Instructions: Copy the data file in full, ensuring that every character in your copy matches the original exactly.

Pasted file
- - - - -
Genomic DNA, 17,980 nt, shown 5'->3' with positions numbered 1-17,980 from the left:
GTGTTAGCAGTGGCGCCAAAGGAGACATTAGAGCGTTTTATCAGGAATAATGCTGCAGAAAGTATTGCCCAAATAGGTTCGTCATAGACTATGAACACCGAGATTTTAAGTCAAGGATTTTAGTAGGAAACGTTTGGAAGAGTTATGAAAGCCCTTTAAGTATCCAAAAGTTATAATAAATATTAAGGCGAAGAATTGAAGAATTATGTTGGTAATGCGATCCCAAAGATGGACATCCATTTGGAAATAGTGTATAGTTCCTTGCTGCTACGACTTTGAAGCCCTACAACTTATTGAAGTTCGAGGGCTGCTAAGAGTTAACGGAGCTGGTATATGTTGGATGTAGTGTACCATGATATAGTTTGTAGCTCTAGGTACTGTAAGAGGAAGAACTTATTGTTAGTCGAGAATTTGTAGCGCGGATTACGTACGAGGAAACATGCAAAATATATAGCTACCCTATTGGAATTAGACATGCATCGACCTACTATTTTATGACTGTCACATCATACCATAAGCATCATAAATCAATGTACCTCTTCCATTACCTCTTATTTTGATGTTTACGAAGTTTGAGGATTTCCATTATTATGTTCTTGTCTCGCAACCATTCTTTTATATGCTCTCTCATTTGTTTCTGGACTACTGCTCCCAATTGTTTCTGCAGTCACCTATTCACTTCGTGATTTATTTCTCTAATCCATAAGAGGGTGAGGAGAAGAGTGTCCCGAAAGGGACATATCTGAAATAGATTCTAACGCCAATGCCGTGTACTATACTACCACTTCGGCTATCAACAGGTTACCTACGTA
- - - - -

Genomic DNA, 17,980 nt, shown 5'->3' with positions numbered 1-17,980 from the left:
GTGTTAGCAGTGGCGCCAAAGGAGACATTAGAGCGTTTTATCAGGAATAATGCTGCAGAAAGTATTGCCCAAATAGGTTCGTCATAGACTATGAACACCGAGATTTTAAGTCAAGGATTTTAGTAGGAAACGTTTGGAAGAGTTATGAAAGCCCTTTAAGTATCCAAAAGTTATAATAAATATTAAGGCGAAGAATTGAAGAATTATGTTGGTAATGCGATCCCAAAGATGGACATCCATTTGGAAATAGTGTATAGTTCCTTGCTGCTACGACTTTGAAGCCCTACAACTTATTGAAGTTCGAGGGCTGCTAAGAGTTAACGGAGCTGGTATATGTTGGATGTAGTGTACCATGATATAGTTTGTAGCTCTAGGTACTGTAAGAGGAAGAACTTATTGTTAGTCGAGAATTTGTAGCGCGGATTACGTACGAGGAAACATGCAAAATATATAGCTACCCTATTGGAATTAGACATGCATCGACCTACTATTTTATGACTGTCACATCATACCATAAGCATCATAAATCAATGTACCTCTTCCATTACCTCTTATTTTGATGTTTACGAAGTTTGAGGATTTCCATTATTATGTTCTTGTCTCGCAACCATTCTTTTATATGCTCTCTCATTTGTTTCTGGACTACTGCTCCCAATTGTTTCTGCAGTCACCTATTCACTTCGTGATTTATTTCTCTAATCCATAAGAGGGTGAGGAGAAGAGTGTCCCGAAAGGGACATATCTGAAATAGATTCTAACGCCAATGCCGTGTACTATACTACCACTTCGGCTATCAACAGGTTACCTACGTA